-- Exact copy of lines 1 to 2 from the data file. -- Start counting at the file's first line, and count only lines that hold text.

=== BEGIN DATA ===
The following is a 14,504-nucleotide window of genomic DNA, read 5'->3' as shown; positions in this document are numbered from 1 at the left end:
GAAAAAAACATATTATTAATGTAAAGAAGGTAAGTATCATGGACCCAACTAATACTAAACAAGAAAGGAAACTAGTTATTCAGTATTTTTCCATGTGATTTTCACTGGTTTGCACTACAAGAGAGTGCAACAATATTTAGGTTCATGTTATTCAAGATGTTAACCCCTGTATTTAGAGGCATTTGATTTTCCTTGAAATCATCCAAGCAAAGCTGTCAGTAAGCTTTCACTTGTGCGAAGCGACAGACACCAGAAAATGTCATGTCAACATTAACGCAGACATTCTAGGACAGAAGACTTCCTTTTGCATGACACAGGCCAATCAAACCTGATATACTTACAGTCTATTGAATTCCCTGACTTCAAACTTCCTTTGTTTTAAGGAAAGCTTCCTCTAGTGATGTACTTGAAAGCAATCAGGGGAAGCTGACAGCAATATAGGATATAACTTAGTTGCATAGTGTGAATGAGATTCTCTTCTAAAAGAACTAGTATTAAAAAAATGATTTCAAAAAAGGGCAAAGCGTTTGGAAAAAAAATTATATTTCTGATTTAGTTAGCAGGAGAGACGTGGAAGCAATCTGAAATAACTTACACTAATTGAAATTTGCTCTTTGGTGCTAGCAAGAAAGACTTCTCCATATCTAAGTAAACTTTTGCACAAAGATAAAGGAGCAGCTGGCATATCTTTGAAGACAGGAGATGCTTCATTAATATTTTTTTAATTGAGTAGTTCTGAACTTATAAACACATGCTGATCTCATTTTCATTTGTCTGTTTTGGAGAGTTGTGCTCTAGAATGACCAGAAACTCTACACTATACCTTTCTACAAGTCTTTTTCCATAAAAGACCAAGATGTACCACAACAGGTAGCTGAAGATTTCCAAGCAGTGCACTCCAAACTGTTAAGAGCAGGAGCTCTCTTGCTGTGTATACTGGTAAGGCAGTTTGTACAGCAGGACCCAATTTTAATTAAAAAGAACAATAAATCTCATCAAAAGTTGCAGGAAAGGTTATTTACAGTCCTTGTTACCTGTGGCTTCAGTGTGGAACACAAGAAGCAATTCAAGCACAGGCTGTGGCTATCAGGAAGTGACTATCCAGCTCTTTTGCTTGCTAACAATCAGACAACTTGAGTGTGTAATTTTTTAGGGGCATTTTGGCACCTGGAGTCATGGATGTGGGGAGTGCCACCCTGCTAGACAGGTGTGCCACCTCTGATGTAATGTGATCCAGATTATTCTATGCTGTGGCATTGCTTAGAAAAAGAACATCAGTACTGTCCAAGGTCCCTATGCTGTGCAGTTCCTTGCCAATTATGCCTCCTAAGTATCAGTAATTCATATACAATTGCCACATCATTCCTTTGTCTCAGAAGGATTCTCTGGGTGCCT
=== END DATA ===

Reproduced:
The following is a 14,504-nucleotide window of genomic DNA, read 5'->3' as shown; positions in this document are numbered from 1 at the left end:
GAAAAAAACATATTATTAATGTAAAGAAGGTAAGTATCATGGACCCAACTAATACTAAACAAGAAAGGAAACTAGTTATTCAGTATTTTTCCATGTGATTTTCACTGGTTTGCACTACAAGAGAGTGCAACAATATTTAGGTTCATGTTATTCAAGATGTTAACCCCTGTATTTAGAGGCATTTGATTTTCCTTGAAATCATCCAAGCAAAGCTGTCAGTAAGCTTTCACTTGTGCGAAGCGACAGACACCAGAAAATGTCATGTCAACATTAACGCAGACATTCTAGGACAGAAGACTTCCTTTTGCATGACACAGGCCAATCAAACCTGATATACTTACAGTCTATTGAATTCCCTGACTTCAAACTTCCTTTGTTTTAAGGAAAGCTTCCTCTAGTGATGTACTTGAAAGCAATCAGGGGAAGCTGACAGCAATATAGGATATAACTTAGTTGCATAGTGTGAATGAGATTCTCTTCTAAAAGAACTAGTATTAAAAAAATGATTTCAAAAAAGGGCAAAGCGTTTGGAAAAAAAATTATATTTCTGATTTAGTTAGCAGGAGAGACGTGGAAGCAATCTGAAATAACTTACACTAATTGAAATTTGCTCTTTGGTGCTAGCAAGAAAGACTTCTCCATATCTAAGTAAACTTTTGCACAAAGATAAAGGAGCAGCTGGCATATCTTTGAAGACAGGAGATGCTTCATTAATATTTTTTTAATTGAGTAGTTCTGAACTTATAAACACATGCTGATCTCATTTTCATTTGTCTGTTTTGGAGAGTTGTGCTCTAGAATGACCAGAAACTCTACACTATACCTTTCTACAAGTCTTTTTCCATAAAAGACCAAGATGTACCACAACAGGTAGCTGAAGATTTCCAAGCAGTGCACTCCAAACTGTTAAGAGCAGGAGCTCTCTTGCTGTGTATACTGGTAAGGCAGTTTGTACAGCAGGACCCAATTTTAATTAAAAAGAACAATAAATCTCATCAAAAGTTGCAGGAAAGGTTATTTACAGTCCTTGTTACCTGTGGCTTCAGTGTGGAACACAAGAAGCAATTCAAGCACAGGCTGTGGCTATCAGGAAGTGACTATCCAGCTCTTTTGCTTGCTAACAATCAGACAACTTGAGTGTGTAATTTTTTAGGGGCATTTTGGCACCTGGAGTCATGGATGTGGGGAGTGCCACCCTGCTAGACAGGTGTGCCACCTCTGATGTAATGTGATCCAGATTATTCTATGCTGTGGCATTGCTTAGAAAAAGAACATCAGTACTGTCCAAGGTCCCTATGCTGTGCAGTTCCTTGCCAATTATGCCTCCTAAGTATCAGTAATTCATATACAATTGCCACATCATTCCTTTGTCTCAGAAGGATTCTCTGGGTGCCT